How One Artist Gets Big Visibility in a Small Town
Rich Sigberman is the consummate small town artist in Corte Madera, California, a small community about 10 minutes north of the Golden Gate Bridge.
The life of an artist sounds idyllic, but it’s a business like any other — and, in fact, it’s an awfully tough one, requiring not just artistic talent but business sense to complement it. We talked to Rich about his work and the challenges of surviving as an artist in a tough economy.
ISBB: What kind of art do you create?
Sigberman: I do two types of art: illustration and so-called “fine art.” While I don’t necessarily make that distinction, my clients certainly do. It helps to have both going for me. The illustration is mostly working with small local businesses to create images, often humorous, to promote themselves. I work closely with my clients to ensure a great flow of sketch ideas going back and forth, as well as a successful conclusion to the job.
Fine art is another story. I create three basic categories of it: jazz inspired (pictured), pop, and abstract. Getting them seen is challenging enough; selling them, even more so.
How do your gain visibility as an artist?
Really, it is usually a case of good timing. I do not have a gallery, so I’m currently showing my abstracts at a furniture/design store in San Rafael, called Der Keller, and my jazz art has been hanging at the Kuumbwa Jazz Center in Santa Cruz for a few months.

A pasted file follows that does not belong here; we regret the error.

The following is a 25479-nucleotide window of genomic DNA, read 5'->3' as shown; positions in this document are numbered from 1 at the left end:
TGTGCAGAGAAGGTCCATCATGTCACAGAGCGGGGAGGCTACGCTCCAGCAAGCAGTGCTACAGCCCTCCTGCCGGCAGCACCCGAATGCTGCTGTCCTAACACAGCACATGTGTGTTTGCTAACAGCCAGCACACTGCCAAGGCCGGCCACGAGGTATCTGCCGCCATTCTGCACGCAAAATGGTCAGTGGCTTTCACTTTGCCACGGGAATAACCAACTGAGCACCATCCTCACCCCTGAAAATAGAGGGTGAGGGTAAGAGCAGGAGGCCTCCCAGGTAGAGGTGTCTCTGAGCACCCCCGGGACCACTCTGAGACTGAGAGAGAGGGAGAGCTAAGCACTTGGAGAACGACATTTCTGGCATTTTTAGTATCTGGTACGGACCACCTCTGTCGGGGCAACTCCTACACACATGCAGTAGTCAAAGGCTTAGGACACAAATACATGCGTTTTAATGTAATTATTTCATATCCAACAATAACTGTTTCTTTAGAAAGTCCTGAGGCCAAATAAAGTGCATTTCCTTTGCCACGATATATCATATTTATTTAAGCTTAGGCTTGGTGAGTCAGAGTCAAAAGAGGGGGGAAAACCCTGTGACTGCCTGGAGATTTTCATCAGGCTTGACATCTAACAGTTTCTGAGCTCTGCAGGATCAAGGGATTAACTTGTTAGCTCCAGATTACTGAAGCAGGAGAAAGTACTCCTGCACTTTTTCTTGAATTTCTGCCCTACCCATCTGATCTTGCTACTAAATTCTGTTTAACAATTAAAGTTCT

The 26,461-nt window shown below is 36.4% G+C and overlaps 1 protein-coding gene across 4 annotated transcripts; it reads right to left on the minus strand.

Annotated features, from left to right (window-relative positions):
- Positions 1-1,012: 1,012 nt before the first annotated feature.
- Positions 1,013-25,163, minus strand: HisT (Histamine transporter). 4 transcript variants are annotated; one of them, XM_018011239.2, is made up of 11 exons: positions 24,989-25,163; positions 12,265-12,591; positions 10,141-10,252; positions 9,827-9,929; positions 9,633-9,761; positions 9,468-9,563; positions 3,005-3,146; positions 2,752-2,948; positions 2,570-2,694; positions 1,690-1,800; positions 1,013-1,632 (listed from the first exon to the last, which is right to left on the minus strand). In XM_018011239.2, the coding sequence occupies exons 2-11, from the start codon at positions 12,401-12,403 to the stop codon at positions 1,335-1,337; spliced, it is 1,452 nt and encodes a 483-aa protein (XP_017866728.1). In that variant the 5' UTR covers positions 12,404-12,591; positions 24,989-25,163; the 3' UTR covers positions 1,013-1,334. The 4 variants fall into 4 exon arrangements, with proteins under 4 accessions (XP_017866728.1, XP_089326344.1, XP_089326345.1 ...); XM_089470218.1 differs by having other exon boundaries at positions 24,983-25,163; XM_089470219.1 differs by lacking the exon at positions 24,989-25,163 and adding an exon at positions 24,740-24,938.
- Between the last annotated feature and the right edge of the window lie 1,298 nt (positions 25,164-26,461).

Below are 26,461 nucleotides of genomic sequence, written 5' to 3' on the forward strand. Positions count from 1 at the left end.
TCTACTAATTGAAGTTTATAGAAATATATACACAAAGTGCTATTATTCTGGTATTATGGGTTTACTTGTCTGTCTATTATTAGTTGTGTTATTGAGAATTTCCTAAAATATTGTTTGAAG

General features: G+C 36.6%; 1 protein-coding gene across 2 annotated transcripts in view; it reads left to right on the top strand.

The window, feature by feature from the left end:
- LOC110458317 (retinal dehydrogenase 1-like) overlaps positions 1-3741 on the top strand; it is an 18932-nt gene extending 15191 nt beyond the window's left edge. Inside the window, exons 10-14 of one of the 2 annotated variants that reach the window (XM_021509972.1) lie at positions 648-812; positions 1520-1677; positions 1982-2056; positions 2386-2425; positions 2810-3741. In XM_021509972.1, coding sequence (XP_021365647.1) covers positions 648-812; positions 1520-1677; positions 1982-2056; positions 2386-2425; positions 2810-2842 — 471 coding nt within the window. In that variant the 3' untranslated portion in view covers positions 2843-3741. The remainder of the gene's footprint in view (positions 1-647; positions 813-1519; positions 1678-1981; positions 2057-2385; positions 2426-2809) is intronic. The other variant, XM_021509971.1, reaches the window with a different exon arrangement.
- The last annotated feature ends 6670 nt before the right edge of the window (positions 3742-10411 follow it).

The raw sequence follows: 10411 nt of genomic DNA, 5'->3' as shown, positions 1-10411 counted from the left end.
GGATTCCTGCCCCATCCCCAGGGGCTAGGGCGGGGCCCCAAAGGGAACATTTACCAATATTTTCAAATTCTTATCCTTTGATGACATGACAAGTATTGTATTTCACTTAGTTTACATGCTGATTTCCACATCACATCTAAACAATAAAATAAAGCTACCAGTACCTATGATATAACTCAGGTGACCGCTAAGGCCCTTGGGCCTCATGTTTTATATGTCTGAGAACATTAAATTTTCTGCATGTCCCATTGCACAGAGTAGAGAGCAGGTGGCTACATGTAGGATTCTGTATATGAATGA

Joining the local Chamber of Commerce was quite helpful, especially when I first moved to Corte Madera. The manager of the Town Center Shopping Mall liked my art enough to allow me to display it in a storefront that was vacant for a while. I’ve also shown and sold my art at restaurants and hotels. In other words, getting the art “out there” is better than having it lying around in your basement.
How do you keep busy?
Fortunately, the illustration art keeps me working actively. I have a number of repeat clients, and my networking groups like the San Francisco Chamber’s Business Alliance help make me new ones. I use the internet, too, with a website and blog that get some random hits and are also something of a “deal sealer,” as well as a Facebook page and Linkedin. A site called Guru.com has helped me find a few new, non-local clients. Working long distance is not a problem in the least since I can scan and send out a sketch, showing them finished art faster than if I were delivering it personally.
How much time do you spend promoting your art?
As an artist, promoting oneself is a constant job, and it really should occupy nearly 50 percent of one’s time. One must be relentless and be fueled by a strong belief in one’s talent.
How do you sell enough paintings to make a living?
The best means I’ve found for selling my art is at festivals. I took booths at many jazz festivals, neighborhood fairs, and crafts fairs. I didn’t only sell originals, I sold reproductions and note cards of my art, so customers could purchase my art at nominal prices if they weren’t in the mood to pop for $1,000. I’ve also gotten commissions from these shows.